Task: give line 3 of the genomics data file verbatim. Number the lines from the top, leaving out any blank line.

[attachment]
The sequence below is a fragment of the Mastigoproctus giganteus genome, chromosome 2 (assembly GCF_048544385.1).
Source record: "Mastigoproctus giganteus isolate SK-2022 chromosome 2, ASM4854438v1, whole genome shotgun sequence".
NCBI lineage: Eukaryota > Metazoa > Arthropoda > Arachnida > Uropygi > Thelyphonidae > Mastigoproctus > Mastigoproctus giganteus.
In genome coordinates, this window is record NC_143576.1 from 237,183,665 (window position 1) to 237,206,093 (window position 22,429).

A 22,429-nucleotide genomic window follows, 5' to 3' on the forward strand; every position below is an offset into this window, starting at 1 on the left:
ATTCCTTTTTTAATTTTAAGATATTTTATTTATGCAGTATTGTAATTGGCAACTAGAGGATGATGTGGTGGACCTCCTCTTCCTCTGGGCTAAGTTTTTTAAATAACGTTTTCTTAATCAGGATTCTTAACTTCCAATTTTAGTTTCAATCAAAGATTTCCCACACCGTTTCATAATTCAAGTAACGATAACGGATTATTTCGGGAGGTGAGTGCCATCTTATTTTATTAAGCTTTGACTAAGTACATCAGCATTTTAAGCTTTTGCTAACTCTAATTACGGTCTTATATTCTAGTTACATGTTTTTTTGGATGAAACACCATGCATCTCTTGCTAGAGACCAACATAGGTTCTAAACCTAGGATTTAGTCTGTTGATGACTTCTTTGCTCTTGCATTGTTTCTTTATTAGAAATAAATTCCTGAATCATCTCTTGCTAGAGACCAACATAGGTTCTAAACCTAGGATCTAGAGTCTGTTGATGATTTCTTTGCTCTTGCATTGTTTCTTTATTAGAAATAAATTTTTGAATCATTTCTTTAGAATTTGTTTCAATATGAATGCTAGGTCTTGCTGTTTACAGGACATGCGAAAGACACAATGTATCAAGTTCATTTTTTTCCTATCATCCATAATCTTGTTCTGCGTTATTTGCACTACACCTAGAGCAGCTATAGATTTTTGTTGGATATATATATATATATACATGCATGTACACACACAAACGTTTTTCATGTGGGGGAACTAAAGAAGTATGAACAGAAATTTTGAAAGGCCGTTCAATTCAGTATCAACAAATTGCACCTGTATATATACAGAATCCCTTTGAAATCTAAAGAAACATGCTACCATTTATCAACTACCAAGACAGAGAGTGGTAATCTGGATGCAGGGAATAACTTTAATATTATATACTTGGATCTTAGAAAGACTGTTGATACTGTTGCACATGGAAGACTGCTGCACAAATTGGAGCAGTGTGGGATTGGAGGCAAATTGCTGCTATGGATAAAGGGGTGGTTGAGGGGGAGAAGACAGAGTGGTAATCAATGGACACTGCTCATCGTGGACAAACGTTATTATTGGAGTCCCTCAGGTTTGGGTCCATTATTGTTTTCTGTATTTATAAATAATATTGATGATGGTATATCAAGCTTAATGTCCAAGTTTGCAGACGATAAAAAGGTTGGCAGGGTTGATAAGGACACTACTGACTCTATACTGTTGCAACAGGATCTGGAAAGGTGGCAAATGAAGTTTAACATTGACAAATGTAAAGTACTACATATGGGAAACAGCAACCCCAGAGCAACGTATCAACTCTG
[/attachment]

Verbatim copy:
NCBI lineage: Eukaryota > Metazoa > Arthropoda > Arachnida > Uropygi > Thelyphonidae > Mastigoproctus > Mastigoproctus giganteus.